A lot of local governments aren’t choosing to digitize records just to increase access. They’re doing so because they are running out of room for their physical records. For some records, especially high-volume, short-retention-period records, creating electronic images and destroying the originals is the easiest solution.
Imaging public records and destroying the physical copies is not a simple process, though. Public records are still public records, which means that they must be provided to a member of the public on request. If a member of the public cannot access one of your records because the only copy of it has become corrupted, or because it is in an obsolete file format, you could be held accountable for that loss.
Consequently, the Government Records Branch has developed a self-warranty system to ensure that electronic records in local governments are being managed in the best way possible. In addition to requiring that you follow best practices in your management of electronic records; including thorough documentation, back-ups, and audits; we also require that you establish an Electronic Records/Imaging Policy. Once these steps are complete and your documents are imaged, then all you need to do is fill out a form requesting permission to destroy the original, physical versions. The Local Records Unit will usually grant you permission, as long as the series’ disposition is not, “Retain in office permanently.”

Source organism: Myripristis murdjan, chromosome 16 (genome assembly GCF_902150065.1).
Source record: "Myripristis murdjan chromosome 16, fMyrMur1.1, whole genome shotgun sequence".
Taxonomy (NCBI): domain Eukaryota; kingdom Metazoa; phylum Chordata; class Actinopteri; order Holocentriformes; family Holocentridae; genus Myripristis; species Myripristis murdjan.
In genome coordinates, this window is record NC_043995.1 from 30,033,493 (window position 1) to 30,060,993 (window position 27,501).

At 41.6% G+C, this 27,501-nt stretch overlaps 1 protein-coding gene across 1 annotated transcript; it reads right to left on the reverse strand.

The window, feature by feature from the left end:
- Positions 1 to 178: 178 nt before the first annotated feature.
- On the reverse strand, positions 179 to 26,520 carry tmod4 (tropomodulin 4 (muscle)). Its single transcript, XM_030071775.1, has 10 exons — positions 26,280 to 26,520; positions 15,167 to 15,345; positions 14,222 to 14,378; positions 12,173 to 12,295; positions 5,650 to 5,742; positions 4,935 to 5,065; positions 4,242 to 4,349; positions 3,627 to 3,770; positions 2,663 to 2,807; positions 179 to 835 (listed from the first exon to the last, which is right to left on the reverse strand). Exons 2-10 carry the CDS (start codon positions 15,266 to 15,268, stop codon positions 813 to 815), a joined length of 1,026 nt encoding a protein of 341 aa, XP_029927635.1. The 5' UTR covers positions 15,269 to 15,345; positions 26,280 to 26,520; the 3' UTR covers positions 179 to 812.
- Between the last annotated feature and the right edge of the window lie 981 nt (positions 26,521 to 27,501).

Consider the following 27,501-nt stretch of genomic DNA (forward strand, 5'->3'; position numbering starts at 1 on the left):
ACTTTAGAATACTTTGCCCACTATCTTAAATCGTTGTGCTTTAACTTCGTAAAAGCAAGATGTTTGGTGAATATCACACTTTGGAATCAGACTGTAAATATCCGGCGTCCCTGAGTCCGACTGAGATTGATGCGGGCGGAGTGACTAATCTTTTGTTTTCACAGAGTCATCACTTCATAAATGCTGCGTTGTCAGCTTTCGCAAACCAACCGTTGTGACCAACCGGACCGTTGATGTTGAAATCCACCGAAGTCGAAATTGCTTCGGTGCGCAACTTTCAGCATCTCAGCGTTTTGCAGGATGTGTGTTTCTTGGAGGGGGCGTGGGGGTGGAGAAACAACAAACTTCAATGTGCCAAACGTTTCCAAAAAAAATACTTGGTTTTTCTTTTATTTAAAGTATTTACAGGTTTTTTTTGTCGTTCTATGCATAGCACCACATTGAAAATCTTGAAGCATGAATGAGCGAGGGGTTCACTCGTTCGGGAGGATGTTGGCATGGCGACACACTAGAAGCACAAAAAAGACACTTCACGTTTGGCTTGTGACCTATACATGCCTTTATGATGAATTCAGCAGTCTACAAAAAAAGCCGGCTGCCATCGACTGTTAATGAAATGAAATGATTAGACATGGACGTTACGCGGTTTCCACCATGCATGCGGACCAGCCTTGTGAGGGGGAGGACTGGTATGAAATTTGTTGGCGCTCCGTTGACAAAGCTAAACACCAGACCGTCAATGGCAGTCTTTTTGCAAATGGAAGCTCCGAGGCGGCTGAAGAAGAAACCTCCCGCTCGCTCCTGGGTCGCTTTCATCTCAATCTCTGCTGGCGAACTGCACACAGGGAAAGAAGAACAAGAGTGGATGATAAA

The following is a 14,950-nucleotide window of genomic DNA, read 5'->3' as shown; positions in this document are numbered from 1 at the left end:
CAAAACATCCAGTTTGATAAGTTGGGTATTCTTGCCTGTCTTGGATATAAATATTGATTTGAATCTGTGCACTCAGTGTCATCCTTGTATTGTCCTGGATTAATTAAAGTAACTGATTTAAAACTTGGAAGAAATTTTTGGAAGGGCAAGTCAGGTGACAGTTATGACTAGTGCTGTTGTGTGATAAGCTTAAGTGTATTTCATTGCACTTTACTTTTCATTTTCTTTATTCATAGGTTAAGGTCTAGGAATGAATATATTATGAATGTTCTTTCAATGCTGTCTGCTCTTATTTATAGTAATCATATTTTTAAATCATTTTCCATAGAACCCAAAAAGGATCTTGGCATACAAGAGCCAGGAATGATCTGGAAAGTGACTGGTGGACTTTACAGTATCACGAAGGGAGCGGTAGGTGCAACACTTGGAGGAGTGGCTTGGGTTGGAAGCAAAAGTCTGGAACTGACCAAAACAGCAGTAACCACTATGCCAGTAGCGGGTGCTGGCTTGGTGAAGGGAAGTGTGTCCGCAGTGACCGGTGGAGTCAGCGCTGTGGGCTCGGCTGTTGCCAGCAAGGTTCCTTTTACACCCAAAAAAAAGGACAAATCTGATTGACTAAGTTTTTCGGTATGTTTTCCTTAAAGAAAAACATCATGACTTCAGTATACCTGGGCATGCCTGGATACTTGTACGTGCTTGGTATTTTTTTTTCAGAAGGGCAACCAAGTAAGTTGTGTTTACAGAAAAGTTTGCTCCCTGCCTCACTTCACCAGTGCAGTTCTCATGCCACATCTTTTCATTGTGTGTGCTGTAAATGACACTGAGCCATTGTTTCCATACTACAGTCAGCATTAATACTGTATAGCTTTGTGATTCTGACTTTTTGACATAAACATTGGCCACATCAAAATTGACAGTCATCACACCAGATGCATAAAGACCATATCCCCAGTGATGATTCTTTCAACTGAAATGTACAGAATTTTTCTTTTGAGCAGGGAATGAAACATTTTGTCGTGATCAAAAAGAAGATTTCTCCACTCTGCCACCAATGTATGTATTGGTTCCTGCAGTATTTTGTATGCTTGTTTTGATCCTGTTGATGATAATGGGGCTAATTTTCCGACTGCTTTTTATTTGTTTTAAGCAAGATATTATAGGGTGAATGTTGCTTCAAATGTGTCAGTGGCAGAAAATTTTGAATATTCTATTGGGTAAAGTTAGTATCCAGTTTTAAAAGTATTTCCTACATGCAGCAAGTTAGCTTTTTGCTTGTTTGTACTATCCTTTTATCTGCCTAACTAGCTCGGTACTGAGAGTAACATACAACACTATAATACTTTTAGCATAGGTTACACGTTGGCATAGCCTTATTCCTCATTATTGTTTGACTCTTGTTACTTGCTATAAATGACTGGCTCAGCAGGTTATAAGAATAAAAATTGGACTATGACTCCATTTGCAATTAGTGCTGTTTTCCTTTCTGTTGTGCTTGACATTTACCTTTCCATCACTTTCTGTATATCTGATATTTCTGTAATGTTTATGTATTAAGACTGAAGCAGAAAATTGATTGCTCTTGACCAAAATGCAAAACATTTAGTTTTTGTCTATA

If you are a local government office, and you are interested in using digitization as a space-saving measure, please contact one of the members of our Local Records Unit. We will provide you with the necessary forms, as well as some sample Electronic Records/Imaging Policies. In addition, take a look at our Digital Imaging Systems Guidelines to learn more about the current best practices in digitizing your files.